After college, he attended various courses in assistive technology to develop his skills. He also worked for the National Association for the Blind (NAB), Goa, as a computer and voice trainer till 2012. In 2014, he moved to his current position at the Central Library.

Haaziq readily admits that his knowledge of Braille is minimal. "I am more comfortable with technology," he says. "I am immensely privileged compared to visually-impaired people in the previous decade. People earlier used traditional methods of teaching and many still continue to do so. Today, we have the technology to live normally but not many visually-challenged people are exposed to it. For those who are, technology is helping them through phones, computers and softwares."

When Haaziq is free, he constantly tests gadgets and apps that could help improve his life. He is well-versed with technology and social media, and keeps himself updated with the help of apps and websites. The Screen Reader installed on his computer and phone automatically reads out content on the screen for him.

But learning, he believes, is a continuous process. He has 92 apps on his phone that help him discover something new every day. Out of these, he names his favourites — Bluemail, an email application. TapTapSee, a camera application designed specifically for the visually impaired iOS users. And Be My Eyes, an iPhone app that connects visually-impaired people with volunteer helpers from around the world via live video chat.

Haaziq's latest finding is the SmartCane device, an electronic travel aid developed by IIT, Delhi, which fits on the top fold of the regular walking cane. It actively detects obstacles thus keeping him constantly notified about impending objects. In simple words, the SmartCane vibrates every time he is close to an object. This helps him in preventing unwanted contact and grants him safe mobility.

At the Central Library, Haaziq has plans to introduce assistive technologies like magnifiers to enlarge print and other softwares for people with locomotive disabilities, dyslexia and physical disorders to learn better. This, he believes will usher in a new kind of change in the attitudes of people.

"Everything is possible provided space is given to a differently-abled person," he stresses. "Society plays a very important role in building and shattering confidence. That's why we need people to be empathic instead of sympathetic."

Source: TOI , 22nd March 2015 

Callous babus set disabled athletes an obstacle course

Over 600 disabled athletes from across India, who are in Ghaziabad for the 15th National Para-Athletic Championship, have been crammed into a couple of partially constructed buildings that will serve as their dorms for the three-day meet. Forget being disabled-friendly, the buildings are unfurnished and don't even have functional toilets and drinking water, forcing both male and female athletes to sleep on the floor and bathe and defecate in the open.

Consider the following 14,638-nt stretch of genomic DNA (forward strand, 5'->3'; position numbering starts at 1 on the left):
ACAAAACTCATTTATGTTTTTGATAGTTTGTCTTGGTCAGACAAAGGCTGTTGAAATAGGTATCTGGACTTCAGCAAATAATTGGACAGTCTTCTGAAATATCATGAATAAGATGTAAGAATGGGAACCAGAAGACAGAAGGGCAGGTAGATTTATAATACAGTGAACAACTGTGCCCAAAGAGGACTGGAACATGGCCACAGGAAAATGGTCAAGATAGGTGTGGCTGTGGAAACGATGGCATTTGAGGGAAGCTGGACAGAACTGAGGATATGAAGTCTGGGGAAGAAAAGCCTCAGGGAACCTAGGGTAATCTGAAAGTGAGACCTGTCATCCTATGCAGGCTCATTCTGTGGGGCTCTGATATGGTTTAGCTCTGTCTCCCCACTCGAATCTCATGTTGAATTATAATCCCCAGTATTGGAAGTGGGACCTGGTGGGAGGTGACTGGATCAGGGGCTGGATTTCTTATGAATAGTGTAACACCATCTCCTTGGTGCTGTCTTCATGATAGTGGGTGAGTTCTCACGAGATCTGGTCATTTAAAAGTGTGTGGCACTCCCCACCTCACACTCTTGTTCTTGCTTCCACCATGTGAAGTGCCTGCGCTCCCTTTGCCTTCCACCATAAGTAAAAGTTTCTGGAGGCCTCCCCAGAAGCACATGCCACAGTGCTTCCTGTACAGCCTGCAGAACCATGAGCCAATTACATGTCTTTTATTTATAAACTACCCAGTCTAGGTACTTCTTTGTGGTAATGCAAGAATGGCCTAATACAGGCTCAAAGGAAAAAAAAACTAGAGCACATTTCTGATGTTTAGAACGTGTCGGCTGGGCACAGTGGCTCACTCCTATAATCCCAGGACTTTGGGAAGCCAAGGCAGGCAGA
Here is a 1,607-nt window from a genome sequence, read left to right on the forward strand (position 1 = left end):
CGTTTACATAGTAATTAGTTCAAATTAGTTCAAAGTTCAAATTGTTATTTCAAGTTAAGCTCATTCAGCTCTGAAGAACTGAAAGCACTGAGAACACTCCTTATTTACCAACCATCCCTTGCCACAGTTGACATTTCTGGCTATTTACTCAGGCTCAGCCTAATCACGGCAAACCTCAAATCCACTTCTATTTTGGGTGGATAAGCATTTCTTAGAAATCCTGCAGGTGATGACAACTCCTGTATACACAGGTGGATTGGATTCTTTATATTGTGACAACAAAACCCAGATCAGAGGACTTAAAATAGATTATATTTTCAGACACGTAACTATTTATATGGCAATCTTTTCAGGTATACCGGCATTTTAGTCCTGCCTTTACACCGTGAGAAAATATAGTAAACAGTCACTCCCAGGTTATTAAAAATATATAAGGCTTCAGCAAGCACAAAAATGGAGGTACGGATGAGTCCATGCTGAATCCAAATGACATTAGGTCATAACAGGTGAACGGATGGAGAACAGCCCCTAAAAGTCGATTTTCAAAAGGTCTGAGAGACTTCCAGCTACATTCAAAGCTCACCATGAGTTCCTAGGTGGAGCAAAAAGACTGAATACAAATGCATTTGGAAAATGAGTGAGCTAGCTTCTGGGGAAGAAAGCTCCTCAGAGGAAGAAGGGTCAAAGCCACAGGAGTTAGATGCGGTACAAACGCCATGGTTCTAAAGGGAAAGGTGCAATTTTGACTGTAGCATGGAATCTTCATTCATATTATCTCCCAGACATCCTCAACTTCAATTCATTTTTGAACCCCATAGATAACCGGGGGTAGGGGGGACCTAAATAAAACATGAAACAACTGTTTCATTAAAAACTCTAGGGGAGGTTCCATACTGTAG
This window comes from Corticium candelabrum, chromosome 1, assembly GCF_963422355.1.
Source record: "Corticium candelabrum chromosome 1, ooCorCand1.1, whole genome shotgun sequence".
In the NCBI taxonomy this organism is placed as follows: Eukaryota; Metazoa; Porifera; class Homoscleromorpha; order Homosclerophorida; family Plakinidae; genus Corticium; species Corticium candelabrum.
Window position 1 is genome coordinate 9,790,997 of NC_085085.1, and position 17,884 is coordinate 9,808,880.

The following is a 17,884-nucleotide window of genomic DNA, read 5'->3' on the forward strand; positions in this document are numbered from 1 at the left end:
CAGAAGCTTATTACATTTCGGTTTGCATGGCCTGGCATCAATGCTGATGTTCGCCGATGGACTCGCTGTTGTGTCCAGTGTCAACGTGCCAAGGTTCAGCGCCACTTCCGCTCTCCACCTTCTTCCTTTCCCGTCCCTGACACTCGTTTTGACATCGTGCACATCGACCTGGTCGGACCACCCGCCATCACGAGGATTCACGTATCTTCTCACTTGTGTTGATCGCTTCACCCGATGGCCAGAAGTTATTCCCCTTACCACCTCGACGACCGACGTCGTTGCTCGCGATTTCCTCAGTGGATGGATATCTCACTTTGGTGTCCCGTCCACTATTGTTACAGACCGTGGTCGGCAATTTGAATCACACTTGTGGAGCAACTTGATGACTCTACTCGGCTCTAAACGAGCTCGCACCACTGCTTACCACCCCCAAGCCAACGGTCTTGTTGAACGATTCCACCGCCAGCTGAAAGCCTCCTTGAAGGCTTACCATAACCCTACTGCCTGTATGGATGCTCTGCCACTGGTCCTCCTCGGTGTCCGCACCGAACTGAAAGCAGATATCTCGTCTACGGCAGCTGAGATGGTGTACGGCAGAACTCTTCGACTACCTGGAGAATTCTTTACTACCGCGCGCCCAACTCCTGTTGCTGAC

Callous babus set disabled athletes an obstacle course
In the absence of proper ramps, athletes are forced to abandon their wheelchairs. 

Organized by the Paralympic Committee of India (PCI), the championship lasting from March 20 to March 22, will serve as a qualifier for an international grand prix event for para-athletes that will be held in Delhi later this year.

On Saturday, a TOI team that visited the "living quarters" of the athletes — the campus of a private college in Madhuban-Bapudham area — saw how the athletes who have braved tremendous odds to reach this level using water from two tankers stationed in the lawn to both drink and bathe. Inside the building, crude wooden planks served as makeshift ramps, forcing some athletes to abandon their wheelchairs and drag themselves up the stairs.

There was just one toilet on each of the five floors. The washbasins in some of them did not have taps. The dorms were squalid and no cleaning staff visible.

"Female athletes have not had a bath for two days in a row," said Mahesh Nehra (27), an athlete from Rajasthan who is participating in the 800m running event. "There is just one food stall. The food is neither good nor served on time. The dining area is not cleaned up after meals. We are being supplied the same bland food comprising rice, rotis and vegetables for the last two days. To get milk or fruits, we have to go to the nearest village, Duhai, which is around 2.5 km away."

The place is at least 3.5 km off NH-58, midway between two small villages — Duhai and Matiyala. There are no public or private transportation facilities available for the athletes, many of whom have already represented the country at international events.

There was no PCI representative at the venue. The sole clerk in the college office said he was busy preparing rolls for the BCom exam, which is being held in the same buildings during the day.

Each team has been provided a single room each, with mattresses and blankets spread on the floor. Most rooms are yet to be fitted with window frames. "On the first day, we slept on the floor. Windows had to be covered with old newspapers. The mattresses arrived only a day later," said Kanhay Roy (20), an athlete from Jharkhand who is participating in the 100m sprint and javelin throw events.

The entire Rajasthan team, consisting of 40 members, both male and female, has been packed into a single mid-size hall. All 130 members of the Haryana contingent have been allocated a hall in a basement dank with water seepage.